Thiethylperazine: (Major) Phenothiazines can potentiate the CNS-depressant action of other drugs such as opiate agonists. A dose reduction of one or both drugs may be warranted.
    Thiopental: (Major) Concomitant use of meperidine with a barbiturate may cause respiratory depression, hypotension, profound sedation, and death. Limit the use of opioid pain medications with a barbiturate to only patients for whom alternative treatment options are inadequate. If concurrent use is necessary, reduce initial dosage and titrate to clinical response; use the lowest effective doses and minimum treatment durations. Educate patients about the risks and symptoms of respiratory depression and sedation. Additionally, concurrent use of meperidine with a barbiturate may decrease meperidine plasma concentrations, decrease opioid efficacy, and potentially lead to a withdrawal syndrome in those with physical dependence to opioid agonists. Monitor for signs of opioid withdrawal. Discontinuation of a barbiturate may increase the risk of increased opioid-related adverse reactions, such as fatal respiratory depression. Barbiturates induce CYP3A4; meperidine is a CYP3A4 substrate.
    Thioridazine: (Major) Hypotension, respiratory and/or CNS depression may occur if meperidine is used concomitantly with CNS depressants, including thioridazine. Caution should be exercised during simultaneous use of these agents due to potential excessive CNS effects or additive hypotension.
    Thiothixene: (Moderate) Concomitant use of opioid agonists like meperidine with thiothixene may cause excessive sedation and somnolence. Limit the use of opioid pain medication with thiothixene to only patients for whom alternative treatment options are inadequate. If concurrent use is necessary, use the lowest effective doses and minimum treatment durations needed to achieve the desired clinical effect.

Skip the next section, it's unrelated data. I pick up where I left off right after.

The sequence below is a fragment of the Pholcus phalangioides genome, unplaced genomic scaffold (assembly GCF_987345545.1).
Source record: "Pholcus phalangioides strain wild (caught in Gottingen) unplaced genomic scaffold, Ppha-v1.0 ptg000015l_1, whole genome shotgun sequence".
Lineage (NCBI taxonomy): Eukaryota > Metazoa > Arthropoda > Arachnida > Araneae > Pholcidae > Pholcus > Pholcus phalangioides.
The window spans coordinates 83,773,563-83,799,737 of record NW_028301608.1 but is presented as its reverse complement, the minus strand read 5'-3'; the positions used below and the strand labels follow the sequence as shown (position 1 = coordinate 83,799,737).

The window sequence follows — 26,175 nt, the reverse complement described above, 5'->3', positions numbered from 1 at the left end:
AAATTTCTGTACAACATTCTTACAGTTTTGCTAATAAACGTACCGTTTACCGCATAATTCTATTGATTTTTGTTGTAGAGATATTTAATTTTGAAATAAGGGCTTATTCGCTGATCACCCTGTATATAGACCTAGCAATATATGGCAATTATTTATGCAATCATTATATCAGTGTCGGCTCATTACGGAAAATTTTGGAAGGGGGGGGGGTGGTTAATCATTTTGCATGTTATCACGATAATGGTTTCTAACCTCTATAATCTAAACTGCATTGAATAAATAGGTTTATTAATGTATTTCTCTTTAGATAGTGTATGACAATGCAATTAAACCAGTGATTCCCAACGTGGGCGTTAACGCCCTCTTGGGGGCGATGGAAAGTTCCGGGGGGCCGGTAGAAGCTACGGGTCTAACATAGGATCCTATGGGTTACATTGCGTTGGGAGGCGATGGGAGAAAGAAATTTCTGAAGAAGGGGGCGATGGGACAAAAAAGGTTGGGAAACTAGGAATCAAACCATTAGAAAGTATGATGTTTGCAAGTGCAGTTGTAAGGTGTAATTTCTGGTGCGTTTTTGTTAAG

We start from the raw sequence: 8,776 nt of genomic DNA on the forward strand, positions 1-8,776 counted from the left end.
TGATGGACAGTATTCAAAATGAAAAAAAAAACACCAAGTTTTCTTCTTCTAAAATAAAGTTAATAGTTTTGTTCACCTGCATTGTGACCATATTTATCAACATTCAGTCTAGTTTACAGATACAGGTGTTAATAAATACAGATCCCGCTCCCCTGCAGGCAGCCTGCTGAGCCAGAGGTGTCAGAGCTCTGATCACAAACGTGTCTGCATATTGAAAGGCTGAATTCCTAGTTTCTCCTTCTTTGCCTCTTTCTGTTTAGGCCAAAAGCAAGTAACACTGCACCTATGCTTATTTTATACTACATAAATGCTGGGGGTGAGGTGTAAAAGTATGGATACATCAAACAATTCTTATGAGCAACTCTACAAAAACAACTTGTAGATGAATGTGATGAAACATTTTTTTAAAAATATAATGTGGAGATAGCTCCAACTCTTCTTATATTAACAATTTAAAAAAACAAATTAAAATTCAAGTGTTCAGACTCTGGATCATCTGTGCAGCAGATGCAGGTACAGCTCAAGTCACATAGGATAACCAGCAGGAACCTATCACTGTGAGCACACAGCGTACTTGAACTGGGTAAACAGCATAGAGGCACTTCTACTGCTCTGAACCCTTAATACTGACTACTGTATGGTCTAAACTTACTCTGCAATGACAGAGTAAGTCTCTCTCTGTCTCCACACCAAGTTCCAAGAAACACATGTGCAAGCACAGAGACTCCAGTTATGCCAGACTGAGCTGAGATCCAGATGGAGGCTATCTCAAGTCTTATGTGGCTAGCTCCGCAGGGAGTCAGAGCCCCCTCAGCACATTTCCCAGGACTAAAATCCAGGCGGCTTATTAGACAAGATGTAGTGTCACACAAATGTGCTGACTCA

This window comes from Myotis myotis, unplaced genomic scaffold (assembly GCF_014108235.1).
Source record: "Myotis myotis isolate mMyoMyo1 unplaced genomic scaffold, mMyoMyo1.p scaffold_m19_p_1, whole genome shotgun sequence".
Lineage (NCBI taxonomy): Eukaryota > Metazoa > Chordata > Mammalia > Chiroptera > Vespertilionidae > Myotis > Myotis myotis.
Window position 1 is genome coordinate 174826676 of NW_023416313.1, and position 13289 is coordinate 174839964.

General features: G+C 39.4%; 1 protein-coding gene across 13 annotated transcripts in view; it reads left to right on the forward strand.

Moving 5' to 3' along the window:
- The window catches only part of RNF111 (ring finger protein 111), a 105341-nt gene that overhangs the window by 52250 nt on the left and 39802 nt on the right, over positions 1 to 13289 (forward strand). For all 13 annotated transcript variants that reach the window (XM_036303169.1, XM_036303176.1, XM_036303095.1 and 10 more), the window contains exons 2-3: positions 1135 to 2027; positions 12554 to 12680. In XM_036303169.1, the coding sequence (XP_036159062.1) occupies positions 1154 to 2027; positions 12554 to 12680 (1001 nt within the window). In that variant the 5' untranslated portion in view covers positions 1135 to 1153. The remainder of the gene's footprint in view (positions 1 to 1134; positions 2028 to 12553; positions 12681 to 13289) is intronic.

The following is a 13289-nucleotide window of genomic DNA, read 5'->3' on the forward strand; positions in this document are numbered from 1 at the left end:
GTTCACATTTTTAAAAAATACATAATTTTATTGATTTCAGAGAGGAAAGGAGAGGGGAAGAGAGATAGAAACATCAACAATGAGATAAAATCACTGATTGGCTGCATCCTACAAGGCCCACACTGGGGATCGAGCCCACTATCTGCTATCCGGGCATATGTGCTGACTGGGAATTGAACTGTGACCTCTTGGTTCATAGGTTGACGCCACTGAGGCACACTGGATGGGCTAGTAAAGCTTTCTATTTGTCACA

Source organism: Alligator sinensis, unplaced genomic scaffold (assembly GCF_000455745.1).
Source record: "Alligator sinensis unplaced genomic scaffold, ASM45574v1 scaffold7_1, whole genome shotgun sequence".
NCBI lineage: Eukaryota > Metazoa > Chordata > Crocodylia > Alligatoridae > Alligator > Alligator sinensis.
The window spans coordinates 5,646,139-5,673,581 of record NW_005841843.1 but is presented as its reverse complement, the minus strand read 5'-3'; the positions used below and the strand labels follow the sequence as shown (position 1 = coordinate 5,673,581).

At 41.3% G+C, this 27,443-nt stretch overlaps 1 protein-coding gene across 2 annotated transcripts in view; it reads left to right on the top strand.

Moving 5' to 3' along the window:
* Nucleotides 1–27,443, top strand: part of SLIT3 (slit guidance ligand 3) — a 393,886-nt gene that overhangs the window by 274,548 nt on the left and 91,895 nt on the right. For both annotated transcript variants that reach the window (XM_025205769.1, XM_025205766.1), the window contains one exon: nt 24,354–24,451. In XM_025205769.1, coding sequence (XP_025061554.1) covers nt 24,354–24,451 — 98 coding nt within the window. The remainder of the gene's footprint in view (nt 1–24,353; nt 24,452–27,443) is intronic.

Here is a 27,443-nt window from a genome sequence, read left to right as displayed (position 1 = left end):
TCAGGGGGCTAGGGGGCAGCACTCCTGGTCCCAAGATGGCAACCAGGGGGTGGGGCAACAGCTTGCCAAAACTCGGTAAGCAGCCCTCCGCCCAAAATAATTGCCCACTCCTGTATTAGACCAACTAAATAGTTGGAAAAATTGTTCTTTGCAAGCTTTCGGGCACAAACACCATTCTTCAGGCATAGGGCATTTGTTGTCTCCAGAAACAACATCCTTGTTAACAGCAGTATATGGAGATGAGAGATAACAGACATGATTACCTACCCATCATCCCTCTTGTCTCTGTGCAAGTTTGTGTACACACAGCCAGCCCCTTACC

Ticagrelor: (Moderate) Coadministration of opioid agonists, such as meperidine, may delay and reduce the absorption of ticagrelor resulting in reduced exposure and diminished inhibition of platelet aggregation. Consider the use of a parenteral antiplatelet agent in acute coronary syndrome patients requiring an opioid agonist. Mean ticagrelor exposure decreased up to 36% in ACS patients undergoing PCI when intravenous morphine was administered with a loading dose of ticagrelor; mean platelet aggregation was higher up to 3 hours post loading dose. Similar effects on ticagrelor exposure and platelet inhibition were observed when fentanyl was administered with a ticagrelor loading dose in ACS patients undergoing PCI. Although exposure to ticagrelor was decreased up to 25% in healthy adults administered intravenous morphine with a loading dose of ticagrelor, platelet inhibition was not delayed or decreased in this population.
    Tipranavir: (Moderate) Coadministration of tipranavir with meperidine should be avoided when possible. Tipranavir increases the metabolism of meperidine resulting in decreased pain control but elevated concentrations of the neurotoxic metabolite, normeperidine. Meperidine dosage increase or long-term use is not recommended.
    Tizanidine: (Major) Concomitant use of opioid agonists with tizanidine may cause excessive sedation and somnolence. Limit the use of opioid pain medications with tizanidine to only patients for whom alternative treatment options are inadequate. If concurrent use is necessary, reduce initial dosage and titrate to clinical response; use the lowest effective doses and minimum treatment durations.
    Tolterodine: (Moderate) Monitor patients for signs of urinary retention or reduced gastric motility when meperidine is used concomitantly with an anticholinergic drug, such as tolterodine. The concomitant use of meperidine and anticholinergic drugs may increase risk of urinary retention and/or severe constipation, which may lead to paralytic ileus. Opiates increase the tone and decrease the propulsive contractions of the smooth muscle of the gastrointestinal tract. Prolongation of the gastrointestinal transit time may be the mechanism of the constipating effect.
    Torsemide: (Moderate) Monitor for decreased diuretic efficacy and additive orthostatic hypotension when loop diuretics are administered with meperidine. Adjustments to diuretic therapy may be needed in some patients. The efficacy of diuretics may be reduced due to opioid-induced release of antidiuretic hormone.